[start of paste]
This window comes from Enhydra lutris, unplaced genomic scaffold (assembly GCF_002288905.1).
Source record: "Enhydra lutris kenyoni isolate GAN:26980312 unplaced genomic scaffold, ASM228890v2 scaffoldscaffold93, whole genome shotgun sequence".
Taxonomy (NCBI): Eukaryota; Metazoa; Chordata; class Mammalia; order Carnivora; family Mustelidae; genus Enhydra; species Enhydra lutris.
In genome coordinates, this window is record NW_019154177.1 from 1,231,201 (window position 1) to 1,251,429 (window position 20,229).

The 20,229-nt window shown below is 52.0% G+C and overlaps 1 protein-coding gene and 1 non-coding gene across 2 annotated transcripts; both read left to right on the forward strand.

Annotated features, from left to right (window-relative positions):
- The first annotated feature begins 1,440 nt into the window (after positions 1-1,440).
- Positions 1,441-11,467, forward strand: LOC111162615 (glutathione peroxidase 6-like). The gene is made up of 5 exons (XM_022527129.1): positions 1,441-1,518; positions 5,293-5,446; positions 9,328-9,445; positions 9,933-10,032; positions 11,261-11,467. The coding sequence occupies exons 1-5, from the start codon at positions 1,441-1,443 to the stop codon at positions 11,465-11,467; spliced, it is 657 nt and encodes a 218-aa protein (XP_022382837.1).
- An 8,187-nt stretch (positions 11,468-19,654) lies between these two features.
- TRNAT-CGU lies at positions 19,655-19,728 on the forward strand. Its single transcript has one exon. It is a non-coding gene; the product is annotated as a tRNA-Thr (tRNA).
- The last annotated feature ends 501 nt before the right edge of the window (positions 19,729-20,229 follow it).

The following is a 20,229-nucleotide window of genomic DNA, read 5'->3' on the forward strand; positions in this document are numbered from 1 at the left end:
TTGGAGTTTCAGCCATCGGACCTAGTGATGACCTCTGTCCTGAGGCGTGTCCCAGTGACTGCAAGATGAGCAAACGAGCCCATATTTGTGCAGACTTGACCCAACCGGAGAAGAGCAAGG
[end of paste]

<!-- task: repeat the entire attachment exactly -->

This window comes from Enhydra lutris, unplaced genomic scaffold (assembly GCF_002288905.1).
Source record: "Enhydra lutris kenyoni isolate GAN:26980312 unplaced genomic scaffold, ASM228890v2 scaffoldscaffold93, whole genome shotgun sequence".
Taxonomy (NCBI): Eukaryota; Metazoa; Chordata; class Mammalia; order Carnivora; family Mustelidae; genus Enhydra; species Enhydra lutris.
In genome coordinates, this window is record NW_019154177.1 from 1,231,201 (window position 1) to 1,251,429 (window position 20,229).

The 20,229-nt window shown below is 52.0% G+C and overlaps 1 protein-coding gene and 1 non-coding gene across 2 annotated transcripts; both read left to right on the forward strand.

Annotated features, from left to right (window-relative positions):
- The first annotated feature begins 1,440 nt into the window (after positions 1-1,440).
- Positions 1,441-11,467, forward strand: LOC111162615 (glutathione peroxidase 6-like). The gene is made up of 5 exons (XM_022527129.1): positions 1,441-1,518; positions 5,293-5,446; positions 9,328-9,445; positions 9,933-10,032; positions 11,261-11,467. The coding sequence occupies exons 1-5, from the start codon at positions 1,441-1,443 to the stop codon at positions 11,465-11,467; spliced, it is 657 nt and encodes a 218-aa protein (XP_022382837.1).
- An 8,187-nt stretch (positions 11,468-19,654) lies between these two features.
- TRNAT-CGU lies at positions 19,655-19,728 on the forward strand. Its single transcript has one exon. It is a non-coding gene; the product is annotated as a tRNA-Thr (tRNA).
- The last annotated feature ends 501 nt before the right edge of the window (positions 19,729-20,229 follow it).

The following is a 20,229-nucleotide window of genomic DNA, read 5'->3' on the forward strand; positions in this document are numbered from 1 at the left end:
TTGGAGTTTCAGCCATCGGACCTAGTGATGACCTCTGTCCTGAGGCGTGTCCCAGTGACTGCAAGATGAGCAAACGAGCCCATATTTGTGCAGACTTGACCCAACCGGAGAAGAGCAAGG